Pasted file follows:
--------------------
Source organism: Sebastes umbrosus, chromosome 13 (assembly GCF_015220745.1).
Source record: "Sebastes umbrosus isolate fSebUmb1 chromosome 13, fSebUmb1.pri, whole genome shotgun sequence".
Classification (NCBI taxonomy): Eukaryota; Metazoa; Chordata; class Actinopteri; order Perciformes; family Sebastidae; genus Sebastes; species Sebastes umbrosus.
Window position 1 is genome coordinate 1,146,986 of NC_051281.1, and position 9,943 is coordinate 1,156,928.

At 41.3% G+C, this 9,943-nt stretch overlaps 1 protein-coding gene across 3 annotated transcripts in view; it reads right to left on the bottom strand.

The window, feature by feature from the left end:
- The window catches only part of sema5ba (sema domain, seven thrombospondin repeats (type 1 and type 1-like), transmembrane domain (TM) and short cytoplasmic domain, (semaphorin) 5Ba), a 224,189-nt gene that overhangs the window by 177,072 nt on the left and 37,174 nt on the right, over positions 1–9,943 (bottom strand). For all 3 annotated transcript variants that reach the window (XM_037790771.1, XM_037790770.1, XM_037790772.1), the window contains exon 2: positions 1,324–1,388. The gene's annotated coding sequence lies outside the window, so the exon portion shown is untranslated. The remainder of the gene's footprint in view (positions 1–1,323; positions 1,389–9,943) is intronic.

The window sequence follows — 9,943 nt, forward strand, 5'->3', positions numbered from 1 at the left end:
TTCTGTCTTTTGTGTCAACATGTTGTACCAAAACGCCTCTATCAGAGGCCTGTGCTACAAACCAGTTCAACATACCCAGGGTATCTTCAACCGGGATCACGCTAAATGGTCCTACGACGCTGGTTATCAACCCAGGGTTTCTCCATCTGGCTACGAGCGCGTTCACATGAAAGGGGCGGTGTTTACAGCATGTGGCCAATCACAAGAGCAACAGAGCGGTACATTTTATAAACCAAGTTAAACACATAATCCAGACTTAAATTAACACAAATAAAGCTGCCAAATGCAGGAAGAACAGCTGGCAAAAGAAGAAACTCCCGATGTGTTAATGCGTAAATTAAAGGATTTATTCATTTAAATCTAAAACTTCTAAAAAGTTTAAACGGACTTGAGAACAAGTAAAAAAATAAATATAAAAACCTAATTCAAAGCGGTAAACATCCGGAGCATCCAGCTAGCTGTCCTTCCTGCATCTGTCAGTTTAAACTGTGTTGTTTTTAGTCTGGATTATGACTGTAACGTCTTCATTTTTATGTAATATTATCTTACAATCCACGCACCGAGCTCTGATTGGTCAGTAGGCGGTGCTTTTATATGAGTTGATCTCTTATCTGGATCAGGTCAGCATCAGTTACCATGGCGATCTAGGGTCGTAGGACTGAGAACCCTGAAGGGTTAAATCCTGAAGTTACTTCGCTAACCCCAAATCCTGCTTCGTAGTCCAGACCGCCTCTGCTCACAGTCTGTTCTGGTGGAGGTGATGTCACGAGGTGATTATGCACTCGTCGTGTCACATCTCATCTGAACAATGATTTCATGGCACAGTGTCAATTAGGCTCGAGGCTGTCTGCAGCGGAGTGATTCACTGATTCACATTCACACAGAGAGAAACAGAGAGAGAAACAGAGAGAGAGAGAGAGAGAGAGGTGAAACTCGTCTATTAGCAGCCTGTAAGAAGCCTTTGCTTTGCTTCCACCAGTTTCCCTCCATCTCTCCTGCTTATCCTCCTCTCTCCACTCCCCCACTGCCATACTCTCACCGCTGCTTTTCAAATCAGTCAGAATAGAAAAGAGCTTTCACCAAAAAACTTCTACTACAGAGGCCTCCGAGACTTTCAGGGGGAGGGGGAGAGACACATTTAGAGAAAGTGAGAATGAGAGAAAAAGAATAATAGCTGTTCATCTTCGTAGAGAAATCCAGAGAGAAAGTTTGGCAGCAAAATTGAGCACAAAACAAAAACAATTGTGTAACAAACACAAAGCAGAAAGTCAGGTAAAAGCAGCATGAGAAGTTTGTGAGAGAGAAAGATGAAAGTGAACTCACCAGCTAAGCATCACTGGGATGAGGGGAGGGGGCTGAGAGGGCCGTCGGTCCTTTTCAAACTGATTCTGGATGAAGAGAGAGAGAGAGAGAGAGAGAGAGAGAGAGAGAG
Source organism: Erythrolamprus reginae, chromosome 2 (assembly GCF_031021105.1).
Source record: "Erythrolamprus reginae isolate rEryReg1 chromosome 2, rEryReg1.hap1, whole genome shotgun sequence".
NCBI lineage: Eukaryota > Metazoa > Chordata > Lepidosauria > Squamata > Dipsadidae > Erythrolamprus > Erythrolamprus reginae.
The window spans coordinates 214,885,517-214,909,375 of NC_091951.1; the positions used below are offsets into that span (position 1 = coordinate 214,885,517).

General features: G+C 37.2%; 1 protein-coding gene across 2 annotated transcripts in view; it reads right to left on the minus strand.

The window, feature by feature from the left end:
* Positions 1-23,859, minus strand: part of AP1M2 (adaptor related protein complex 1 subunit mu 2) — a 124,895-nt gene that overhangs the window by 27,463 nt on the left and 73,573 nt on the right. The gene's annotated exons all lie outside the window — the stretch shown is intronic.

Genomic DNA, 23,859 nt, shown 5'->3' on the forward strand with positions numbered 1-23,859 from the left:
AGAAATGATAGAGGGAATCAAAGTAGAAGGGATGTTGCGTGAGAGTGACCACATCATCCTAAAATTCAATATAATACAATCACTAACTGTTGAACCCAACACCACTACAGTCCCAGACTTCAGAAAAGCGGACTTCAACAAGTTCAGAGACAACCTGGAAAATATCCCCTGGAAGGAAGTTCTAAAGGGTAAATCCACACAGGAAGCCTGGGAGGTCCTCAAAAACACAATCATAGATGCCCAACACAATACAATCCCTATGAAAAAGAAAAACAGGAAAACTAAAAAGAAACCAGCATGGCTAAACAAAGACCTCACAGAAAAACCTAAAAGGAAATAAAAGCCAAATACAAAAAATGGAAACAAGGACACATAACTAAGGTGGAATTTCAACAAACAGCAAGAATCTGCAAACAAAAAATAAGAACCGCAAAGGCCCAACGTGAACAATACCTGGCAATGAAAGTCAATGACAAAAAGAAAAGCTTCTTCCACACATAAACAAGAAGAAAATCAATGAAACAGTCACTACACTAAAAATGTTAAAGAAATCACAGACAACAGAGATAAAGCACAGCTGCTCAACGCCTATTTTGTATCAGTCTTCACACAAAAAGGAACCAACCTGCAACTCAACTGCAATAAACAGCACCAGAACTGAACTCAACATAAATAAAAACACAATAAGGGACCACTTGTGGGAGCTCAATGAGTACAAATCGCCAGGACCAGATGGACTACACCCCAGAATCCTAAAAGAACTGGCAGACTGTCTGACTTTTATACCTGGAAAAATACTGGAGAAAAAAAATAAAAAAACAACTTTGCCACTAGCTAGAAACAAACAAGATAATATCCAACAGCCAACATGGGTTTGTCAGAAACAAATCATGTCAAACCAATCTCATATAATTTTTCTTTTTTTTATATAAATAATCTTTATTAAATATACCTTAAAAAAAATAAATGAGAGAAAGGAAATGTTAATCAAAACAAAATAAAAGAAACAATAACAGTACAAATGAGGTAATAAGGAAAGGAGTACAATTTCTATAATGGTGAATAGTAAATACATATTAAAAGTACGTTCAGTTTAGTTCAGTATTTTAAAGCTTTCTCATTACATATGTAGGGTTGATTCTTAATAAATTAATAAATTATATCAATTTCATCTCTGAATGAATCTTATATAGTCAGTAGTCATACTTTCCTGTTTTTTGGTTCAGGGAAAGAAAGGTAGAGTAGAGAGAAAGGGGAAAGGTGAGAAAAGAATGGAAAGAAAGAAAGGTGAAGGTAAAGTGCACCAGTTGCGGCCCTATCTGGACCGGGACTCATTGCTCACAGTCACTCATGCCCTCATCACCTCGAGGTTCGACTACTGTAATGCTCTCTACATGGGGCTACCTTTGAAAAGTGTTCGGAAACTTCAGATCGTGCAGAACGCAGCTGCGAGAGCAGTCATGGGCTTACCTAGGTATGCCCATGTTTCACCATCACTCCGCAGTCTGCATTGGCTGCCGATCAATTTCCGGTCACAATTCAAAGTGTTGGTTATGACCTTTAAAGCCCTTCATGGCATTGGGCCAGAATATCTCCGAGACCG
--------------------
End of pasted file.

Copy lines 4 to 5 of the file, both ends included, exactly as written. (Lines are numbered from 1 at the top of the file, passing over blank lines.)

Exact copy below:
Window position 1 is genome coordinate 1,146,986 of NC_051281.1, and position 9,943 is coordinate 1,156,928.

At 41.3% G+C, this 9,943-nt stretch overlaps 1 protein-coding gene across 3 annotated transcripts in view; it reads right to left on the bottom strand.